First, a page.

In exchange for these costs, NHTSA estimates that the rule will save 23 to 31 lives by 2025. These numbers are small because the benefits of vehicle-to-vehicle (V2V) communications are nil unless both vehicles in a potential communication have them. Since the average car on the road is more than 11 years old, it will take about that many years before most cars have V2V and many more years before nearly all cars have it. Yet even by 2060, NHTSA projects the technology will save only 987 to 1,365 lives.
Last week’s commuter train crash in New Jersey has left people wondering how safe our transportation system really is. We can answer this question with data from National Transportation Statistics, which show passenger miles, fatalities, and injuries by mode of transportation since 1990.
Table One: Fatalities per billion passenger miles by mode. As noted in the text, the most recent decade is 2005-2014 except for commuter rail, which is 2003-2012. Sources: Calculated from National Transportation Statistics, tables 1-40, 2-1, 2-34, and 2-35.
|Mode||1990-1999||Last 10 Years||Change
The statistics show transit data only through 2012, but the Federal Transit Administration has safety data for the years since then. Unfortunately, the Federal Railroad Administration, not the Federal Transit Administration, monitors commuter rail safety, and it doesn’t seem to publish those numbers, so we only have them through 2012.
The National Highway Traffic Safety Administration (NHTSA) estimates that 35,200 people died in motor vehicle accidents in 2015, a 7.7 percent increase from 2014. This increase is a result of a combination of a 3.5 percent increase in vehicle miles of travel plus a 4.1 percent increase in fatalities per billion miles traveled.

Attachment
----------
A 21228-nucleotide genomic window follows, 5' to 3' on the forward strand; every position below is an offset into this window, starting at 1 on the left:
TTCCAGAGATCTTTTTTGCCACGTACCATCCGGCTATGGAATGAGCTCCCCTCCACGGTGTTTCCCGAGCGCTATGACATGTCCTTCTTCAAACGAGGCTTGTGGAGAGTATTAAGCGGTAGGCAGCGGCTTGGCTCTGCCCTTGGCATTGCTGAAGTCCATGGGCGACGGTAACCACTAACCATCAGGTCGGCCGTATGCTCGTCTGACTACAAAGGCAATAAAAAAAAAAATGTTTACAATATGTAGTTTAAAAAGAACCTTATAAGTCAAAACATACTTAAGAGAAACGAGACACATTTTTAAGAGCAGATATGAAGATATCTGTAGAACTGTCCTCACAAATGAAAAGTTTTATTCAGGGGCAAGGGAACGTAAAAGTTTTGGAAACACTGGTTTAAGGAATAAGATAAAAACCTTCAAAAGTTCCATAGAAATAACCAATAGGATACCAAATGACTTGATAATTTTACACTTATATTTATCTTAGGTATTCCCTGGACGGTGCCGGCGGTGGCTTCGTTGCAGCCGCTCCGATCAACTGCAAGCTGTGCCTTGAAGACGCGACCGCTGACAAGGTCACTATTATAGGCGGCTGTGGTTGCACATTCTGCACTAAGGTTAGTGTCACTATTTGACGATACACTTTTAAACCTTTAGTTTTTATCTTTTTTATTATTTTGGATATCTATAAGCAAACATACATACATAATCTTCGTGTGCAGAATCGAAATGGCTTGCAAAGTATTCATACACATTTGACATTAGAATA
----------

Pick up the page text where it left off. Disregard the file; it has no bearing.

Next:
The 32,500 number is a “statistical projection,” not an exact count, which won’t be available until this fall. NHTSA’s previous statistical projections have been fairly accurate; the estimate for 2014 turned out to match the final number exactly, while the average for the previous six years was off by only 26. The worst was in 2012, when the projection was 298 too high.
According to NHTSA’s estimate, fatalities increased the most in the Northwest (Alaska, Idaho, Montana, Oregon, and Washington), with a 20 percent gain. Fatalities declined 1 percent in the South Central region (Louisiana, Mississippi, New Mexico, Oklahoma, Texas), while they grew from 4 to 10 percent in the rest of the country.
It’s amazing how someone can look at a basic set of facts and come up with completely the wrong conclusion. Such is an article in The Atlantic blaming urban poverty on highways.
“City planners,” says the article’s writer, Alana Semuels, “saw the crowded African-American areas as unhealthy organs that needed to be removed. To keep cities healthy, planners said, these areas needed to be cleared and redeveloped. Highway construction could be federally funded. Why not use those federal highway dollars to also tear down blight and rebuild city centers?”
Semuels then continues with the usual claims that highways divided neighborhoods and drained the cities of wealthy residents who moved to the suburbs, “taking with them tax revenues, even though their residents still used city services.” The result was concentrations of poverty in the cities.
As the Antiplanner observed yesterday, driving increased by 3.5 percent in 2015. Along with that increase came an 8 percent increase in traffic fatalities, according to the National Safety Council.